October 2020 update on live performances and events at the NAC.

NAC Indigenous Theatre: Unikkaaqtuat brings Inuit stories to a wider world

© Alexandre Galliez

Guillaume Ittukssarjuat Saladin has a suggestion for audiences attending the upcoming world premiere of Unikkaaqtuat (meaning to tell stories), an all-ages show which opens the second half of NAC Indigenous Theatre’s inaugural season. The cross-cultural production fuses circus, theatre, music and video, spotlights Inuit artists and is rendered mostly in Inuktitut.

“In the south, we always try to understand,” says Saladin, a Montreal-area circus artist and co-creator of/performer in the show. “Now you have a chance to be lost and to feel the north without translation, and I think that’s the nicest gift you can do for yourself because we always try to understand and understand in 20 words. And that sucks.”

Opening up to other worlds is pretty much what happens to the young Inuit man who’s the pivot point of Unikkaaqtuat.

Recovering from surgery in a southern hospital, he listens to an old recording of his grandfather telling a series of founding myths from Nunavut and Nunavik. The myths are brought to life by the show’s actors, musicians, acrobats and video projections, providing comfort to the young man by helping him reconnect with his traditions and identity while stuck in a foreign environment.

The north, says Saladin, has been flooded with southern media and stories, “so it’s about time old Inuit founding myths resurface… for young people to reconnect and rediscover their own past, their own stories.”

Unikkaaqtuat was created by three companies — Artcirq of Igloolik, Taqqut Productions of Iqaluit, both in Nunavut, and The 7 Fingers of Montreal — to make that reconnection. 

Saladin, who was raised partly in Igloolik and who studied at the National Circus School in Montreal, co-established the Inuit circus troupe Artcirq 22 years ago to help northern youth develop creative skills as a way of dealing with a bleak existence that was driving some of them to dangerous acts and even suicide.

“Young people wanted to adopt southern ways of living in an environment that wasn’t appropriate,” he says. “You’d have boys in T-shirts doing skidoo races when it was -50C and girls wearing short skirts.”

Knowing the central role of storytelling and art in traditional northern culture, Saladin and his circus school pals saw Artcirq as a way to provide tools for self-expression to young Inuit. Seeing their peers thrive in circus arts would inspire other youth to believe in themselves as well.

As an example of the cascading effect of success, Saladin points to the swelling presence of northern performers on “the big stage,” including musicians like the Jerry Cans, Riit and, tragically, 26-year-old Kelly Fraser, who took her own life just before Christmas.

The broadening profile of such performers, says Saladin, “is very powerful and touching to me because young teenagers have people to identify themselves with.”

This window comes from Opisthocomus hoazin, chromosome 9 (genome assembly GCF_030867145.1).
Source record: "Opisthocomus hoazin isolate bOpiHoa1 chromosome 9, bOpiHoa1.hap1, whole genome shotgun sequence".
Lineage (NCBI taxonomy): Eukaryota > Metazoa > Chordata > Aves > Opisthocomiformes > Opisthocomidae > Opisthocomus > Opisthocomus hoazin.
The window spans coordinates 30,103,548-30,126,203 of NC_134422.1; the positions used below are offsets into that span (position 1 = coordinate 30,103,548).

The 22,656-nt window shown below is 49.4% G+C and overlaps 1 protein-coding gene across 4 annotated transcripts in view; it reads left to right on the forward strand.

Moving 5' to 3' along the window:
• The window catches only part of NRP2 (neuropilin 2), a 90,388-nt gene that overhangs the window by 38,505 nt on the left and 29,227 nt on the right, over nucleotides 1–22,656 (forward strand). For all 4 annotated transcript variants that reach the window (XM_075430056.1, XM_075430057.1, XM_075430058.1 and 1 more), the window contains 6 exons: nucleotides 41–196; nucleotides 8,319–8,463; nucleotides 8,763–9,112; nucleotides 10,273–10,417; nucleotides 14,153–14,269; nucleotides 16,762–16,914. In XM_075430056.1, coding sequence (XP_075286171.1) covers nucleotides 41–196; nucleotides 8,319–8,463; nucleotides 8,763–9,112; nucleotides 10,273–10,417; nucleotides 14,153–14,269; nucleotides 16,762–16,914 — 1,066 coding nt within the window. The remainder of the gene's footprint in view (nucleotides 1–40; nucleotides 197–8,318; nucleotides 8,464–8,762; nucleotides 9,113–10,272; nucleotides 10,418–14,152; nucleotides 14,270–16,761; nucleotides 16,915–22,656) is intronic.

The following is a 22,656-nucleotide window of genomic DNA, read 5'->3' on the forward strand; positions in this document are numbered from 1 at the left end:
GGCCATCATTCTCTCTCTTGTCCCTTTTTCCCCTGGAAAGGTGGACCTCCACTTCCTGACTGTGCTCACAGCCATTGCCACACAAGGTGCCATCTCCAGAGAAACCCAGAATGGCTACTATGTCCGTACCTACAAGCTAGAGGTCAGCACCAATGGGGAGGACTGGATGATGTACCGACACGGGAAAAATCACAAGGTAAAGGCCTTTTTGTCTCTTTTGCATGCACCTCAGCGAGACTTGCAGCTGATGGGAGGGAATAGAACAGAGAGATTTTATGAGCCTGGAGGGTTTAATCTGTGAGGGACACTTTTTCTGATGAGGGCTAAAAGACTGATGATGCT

Along with Saladin, Unikkaaqtuat’s five-person creative team includes Inuit illustrator Germaine Arnaktauyok, who created the video content, and Patrick Léonard, co-artistic director of The Seven Fingers, a circus arts group which tours internationally.

“From the beginning, it was very important that we do it in collaboration,” says Léonard about the show, which was developed with support from the NAC’s National Creation Fund.

“I’m not going to tell you it was super-easy, because we have our own way of telling stories… There are so many details which, from a white guy’s point of view, seem non-relevant but for them it was a super-important moment and we needed to show it. We really had to listen to what they had to say.”

Complicating the situation was the fact that the Inuit artists came from all over Nunavut and Nunavik. They may have brought the same founding myth to the table, but each had its own local variation and required respect as the show was being built.

Léonard says the show also needed to respect the Inuit take on circus arts.

For instance, a quamutiq, or sleds, is incorporated for acrobatics.

Inuit are very physical people, he says, and even youth who don’t hunt have great strength and agility. Consequently, there’s also plenty of climbing on each other, sometimes in pyramid fashion.

Ensuring safety and pleasure for the performers in a circus arts show like this requires everyone to work closely together, says Léonard. There’s potential danger involved, so everyone has to have everyone else’s back.

  “I would say also, and this is the same thing in the south, whenever we do circus with people who are not circus people from the start, trust is really important — to create this trust. I think that’s the thing they benefit from most. And, of course, after they can bring it to other things in their life.  I think the world will go forward if we really start working together.”

Unikkaaqtuat is in the Babs Asper Theatre, Jan. 9-12. The $15 ‘All My Relations’ ticket is available to all self-identifying members of the Indigenous community throughout the Indigenous Theatre season. For tickets and more information: NAC box office, Ticketmaster outlets, 1-888-991-2787, nac-cna.ca

*Published with permission from Artsfile


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